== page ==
United States District Court, D. Arizona
A. Teilborg Senior United States District Judge.
before the Court is Dennis M. Monroe's
(“Plaintiff”) appeal from the Social Security
Commissioner's (“Commissioner”) denial of his
application for a period of disability, disability insurance
benefits, and Supplemental Security Income
(“SSI”) under Title II of the Social Security
Act, 42 U.S.C. §§ 401-434. (Doc. 1). The Court now
rules on the appeal.
filed an application for disability insurance benefits on
January 29, 2015. (Doc. 12-6 at 2). Plaintiff's
application was denied at the initial stage, upon
reconsideration, and by the ALJ after a hearing.
The Disability Determination
qualify for social security benefits, a claimant must show he
“is under a disability.” 42 U.S.C. §
423(a)(1)(E). If he shows he suffers from a medically
determinable physical or mental impairment that prohibits him
from engaging in any “substantial gainful activity,
” the claimant is disabled. Id. §
423(d)(1)-(2). The Social Security Administration
(“SSA”) has created a five-step process for an
Administrative Law Judge (“ALJ”) to determine
whether the claimant is disabled. 20 C.F.R. §
404.1520(a)(1). If an ALJ determines that the individual is
not disabled at any step, the inquiry ends. Id.
§ 404.1520(a)(4). “The burden of proof is on the
claimant at steps one through four, ” and the burden
shifts to the Commissioner at step five. See Bray v.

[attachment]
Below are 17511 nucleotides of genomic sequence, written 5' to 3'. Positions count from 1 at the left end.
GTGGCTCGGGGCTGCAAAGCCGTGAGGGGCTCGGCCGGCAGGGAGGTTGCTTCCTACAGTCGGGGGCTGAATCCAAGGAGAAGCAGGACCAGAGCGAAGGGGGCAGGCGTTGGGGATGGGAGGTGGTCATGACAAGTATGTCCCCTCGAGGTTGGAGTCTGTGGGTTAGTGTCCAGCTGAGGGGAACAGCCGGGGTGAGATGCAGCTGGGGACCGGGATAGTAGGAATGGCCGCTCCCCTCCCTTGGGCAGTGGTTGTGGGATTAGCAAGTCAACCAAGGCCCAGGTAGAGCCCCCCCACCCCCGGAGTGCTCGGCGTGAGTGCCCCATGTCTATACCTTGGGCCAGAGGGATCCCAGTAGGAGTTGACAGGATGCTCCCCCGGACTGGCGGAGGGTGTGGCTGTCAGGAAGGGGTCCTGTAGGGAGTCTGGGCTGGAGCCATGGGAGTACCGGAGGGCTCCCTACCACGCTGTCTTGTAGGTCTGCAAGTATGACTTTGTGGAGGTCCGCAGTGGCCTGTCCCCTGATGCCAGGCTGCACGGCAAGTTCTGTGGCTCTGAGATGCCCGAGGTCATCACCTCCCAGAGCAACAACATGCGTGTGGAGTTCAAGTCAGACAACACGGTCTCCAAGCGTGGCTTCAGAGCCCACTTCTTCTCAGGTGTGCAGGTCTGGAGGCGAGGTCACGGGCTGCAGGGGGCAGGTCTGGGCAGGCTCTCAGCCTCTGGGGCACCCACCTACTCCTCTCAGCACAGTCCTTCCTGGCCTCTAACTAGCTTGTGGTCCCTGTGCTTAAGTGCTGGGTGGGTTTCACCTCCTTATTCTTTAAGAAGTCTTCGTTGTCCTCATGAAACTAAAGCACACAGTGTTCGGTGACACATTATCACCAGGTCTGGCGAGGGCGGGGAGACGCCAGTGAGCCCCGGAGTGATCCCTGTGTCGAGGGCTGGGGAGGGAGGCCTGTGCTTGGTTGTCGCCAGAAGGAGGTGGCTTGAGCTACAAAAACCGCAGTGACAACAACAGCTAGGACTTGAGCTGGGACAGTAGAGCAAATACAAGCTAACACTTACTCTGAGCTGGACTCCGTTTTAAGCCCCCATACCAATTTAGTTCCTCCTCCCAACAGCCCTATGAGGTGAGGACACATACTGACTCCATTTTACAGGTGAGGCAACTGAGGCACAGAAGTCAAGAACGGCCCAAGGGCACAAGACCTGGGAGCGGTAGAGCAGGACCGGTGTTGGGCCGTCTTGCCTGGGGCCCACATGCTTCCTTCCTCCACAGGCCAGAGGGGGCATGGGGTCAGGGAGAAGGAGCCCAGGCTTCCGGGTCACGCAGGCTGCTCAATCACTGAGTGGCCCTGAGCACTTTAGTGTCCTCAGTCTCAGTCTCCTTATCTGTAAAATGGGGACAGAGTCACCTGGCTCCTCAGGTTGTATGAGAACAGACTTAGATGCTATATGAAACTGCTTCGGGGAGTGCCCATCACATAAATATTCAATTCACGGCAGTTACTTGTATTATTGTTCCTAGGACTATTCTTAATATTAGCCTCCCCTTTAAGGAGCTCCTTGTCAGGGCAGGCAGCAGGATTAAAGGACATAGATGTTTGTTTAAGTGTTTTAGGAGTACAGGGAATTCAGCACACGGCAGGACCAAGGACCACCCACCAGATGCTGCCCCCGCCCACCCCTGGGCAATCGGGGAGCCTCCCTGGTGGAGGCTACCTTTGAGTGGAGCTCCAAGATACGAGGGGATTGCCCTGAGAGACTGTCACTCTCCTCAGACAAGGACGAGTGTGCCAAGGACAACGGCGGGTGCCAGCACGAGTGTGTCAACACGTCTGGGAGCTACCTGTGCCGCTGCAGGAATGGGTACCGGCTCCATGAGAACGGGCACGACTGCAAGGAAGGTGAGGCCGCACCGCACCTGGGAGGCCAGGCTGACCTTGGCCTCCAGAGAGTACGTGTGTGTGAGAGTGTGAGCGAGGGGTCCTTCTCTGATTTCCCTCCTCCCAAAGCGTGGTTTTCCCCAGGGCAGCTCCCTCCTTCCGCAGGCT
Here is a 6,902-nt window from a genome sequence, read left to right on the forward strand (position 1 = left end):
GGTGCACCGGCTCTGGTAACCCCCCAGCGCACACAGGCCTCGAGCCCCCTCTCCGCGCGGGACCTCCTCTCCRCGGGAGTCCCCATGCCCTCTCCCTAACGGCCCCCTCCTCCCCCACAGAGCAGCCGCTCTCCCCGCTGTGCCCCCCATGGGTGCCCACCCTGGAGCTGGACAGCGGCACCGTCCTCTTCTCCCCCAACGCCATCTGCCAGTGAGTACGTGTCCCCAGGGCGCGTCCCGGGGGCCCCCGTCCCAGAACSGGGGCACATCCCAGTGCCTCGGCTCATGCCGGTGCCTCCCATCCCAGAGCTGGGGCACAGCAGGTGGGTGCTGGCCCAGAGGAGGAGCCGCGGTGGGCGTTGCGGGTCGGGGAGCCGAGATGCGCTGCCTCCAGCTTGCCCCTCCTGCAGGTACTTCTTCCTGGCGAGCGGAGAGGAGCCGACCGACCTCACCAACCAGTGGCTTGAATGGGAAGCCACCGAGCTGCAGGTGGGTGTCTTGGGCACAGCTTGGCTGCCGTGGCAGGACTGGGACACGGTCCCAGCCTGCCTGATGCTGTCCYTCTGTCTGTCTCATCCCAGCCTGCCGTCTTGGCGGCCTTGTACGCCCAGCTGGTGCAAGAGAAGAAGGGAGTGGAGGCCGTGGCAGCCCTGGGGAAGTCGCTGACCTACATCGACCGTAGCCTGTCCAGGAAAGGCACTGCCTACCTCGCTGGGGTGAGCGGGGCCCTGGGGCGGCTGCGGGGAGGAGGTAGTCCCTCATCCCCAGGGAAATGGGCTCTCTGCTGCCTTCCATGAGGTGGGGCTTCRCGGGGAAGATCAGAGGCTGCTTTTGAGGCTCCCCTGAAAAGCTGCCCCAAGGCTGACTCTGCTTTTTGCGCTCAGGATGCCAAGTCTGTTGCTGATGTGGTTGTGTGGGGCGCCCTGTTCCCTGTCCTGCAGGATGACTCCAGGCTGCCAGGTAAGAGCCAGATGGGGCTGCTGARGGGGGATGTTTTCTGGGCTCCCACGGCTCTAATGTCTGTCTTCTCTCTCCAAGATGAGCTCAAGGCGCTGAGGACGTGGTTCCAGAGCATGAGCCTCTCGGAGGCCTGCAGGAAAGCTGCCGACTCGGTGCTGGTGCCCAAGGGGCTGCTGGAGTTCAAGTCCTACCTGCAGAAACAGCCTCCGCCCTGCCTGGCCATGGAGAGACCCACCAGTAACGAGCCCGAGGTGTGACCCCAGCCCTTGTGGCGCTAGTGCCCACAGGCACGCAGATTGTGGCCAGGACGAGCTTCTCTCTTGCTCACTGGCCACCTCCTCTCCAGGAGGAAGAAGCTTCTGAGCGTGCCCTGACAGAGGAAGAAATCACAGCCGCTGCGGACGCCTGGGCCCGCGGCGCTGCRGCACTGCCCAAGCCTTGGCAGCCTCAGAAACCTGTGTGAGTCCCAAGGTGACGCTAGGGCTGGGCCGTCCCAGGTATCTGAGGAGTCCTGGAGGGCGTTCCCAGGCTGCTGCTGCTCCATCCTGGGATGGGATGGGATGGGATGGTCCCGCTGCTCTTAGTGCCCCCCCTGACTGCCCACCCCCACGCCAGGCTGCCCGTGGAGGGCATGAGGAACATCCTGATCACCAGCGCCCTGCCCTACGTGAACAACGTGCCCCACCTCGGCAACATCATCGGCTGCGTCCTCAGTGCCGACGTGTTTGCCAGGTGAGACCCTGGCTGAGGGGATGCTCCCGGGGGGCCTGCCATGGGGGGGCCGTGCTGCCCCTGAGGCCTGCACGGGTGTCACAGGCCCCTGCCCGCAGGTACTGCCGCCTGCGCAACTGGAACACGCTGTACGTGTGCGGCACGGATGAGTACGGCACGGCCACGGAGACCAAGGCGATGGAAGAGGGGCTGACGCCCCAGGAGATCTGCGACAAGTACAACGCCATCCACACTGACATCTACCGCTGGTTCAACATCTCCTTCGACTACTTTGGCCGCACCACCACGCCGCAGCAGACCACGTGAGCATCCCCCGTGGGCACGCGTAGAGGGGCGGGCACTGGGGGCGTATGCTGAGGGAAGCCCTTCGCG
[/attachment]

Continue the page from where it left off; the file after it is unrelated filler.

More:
Comm'r of Soc. Sec. Admin., 554 F.3d 1219, 1222 (9th
one, the ALJ must determine whether the claimant is
“doing substantial gainful activity.” §
404.1520(a)(4)(i). If he is not, the ALJ must proceed to step
two and consider whether the claimant has a physical or
mental impairment or a combination of impairments that are
“severe.” Id. § 404.1520(a)(4)(ii).
If there is severe impairment, the ALJ proceeds to step three
to determine whether the claimant's impairment or
combination of impairments meets or medically equals an
impairment listed in Appendix 1 to Subpart P of 20 C.F.R.
Part 404. Id. § 404.1520(a)(4)(iii). If so, the
claimant is disabled. Id. If not, the ALJ must
assess the claimant's “residual functional
capacity” (“RFC”) before proceeding to step
four. Id. § 404.1520(a)(4). The RFC represents
the most a claimant “can still do despite [his]
limitations.” Id. § 404.1545(a)(1). At
step four, the ALJ determines whether the claimant can still
do “past relevant work” in light of the
claimant's RFC. Id. § 404.1520(a)(4)(iv).
If not, the ALJ proceeds to the final step to determine
whether the claimant “can make an adjustment to other
work” considering the claimant's RFC, age,
education, and work experience. Id. §
The ALJ's Decision
denied Plaintiff social security benefits because she
determined he could do the full range of medium exertional
work. (Doc. 12-3 at 31-32). After finding that Plaintiff was
not engaged in substantial gainful activity at step one, at
step two, the ALJ determined that Plaintiff's
“medically determinable mental impairments of major
depressive disorder and mild cognitive disorder, considered
singly and in combination, do not cause more than minimal
limitation in the claimant's ability to perform basic
mental work activities and are therefore nonsevere.”
(Id. at 24-26). However, the ALJ found that the
Plaintiff's hemochromatosis and obstructive sleep apnea
were severe impairments, so she proceeded to step three.
(Id. at 24).
three, the ALJ concluded that Plaintiff's severe
impairments “do not meet or medically equal the
criteria of any impairment listed in 20 CFR Part 404, Subpart
P, Appendix 1.” (Id. at 27). Therefore, the
ALJ underwent the RFC analysis. (Id. at 27-29). In
doing so, she discounted Plaintiff's subjective symptom
testimony and the opinions of his treating providers which
indicated moderate, moderately severe, and severe limitations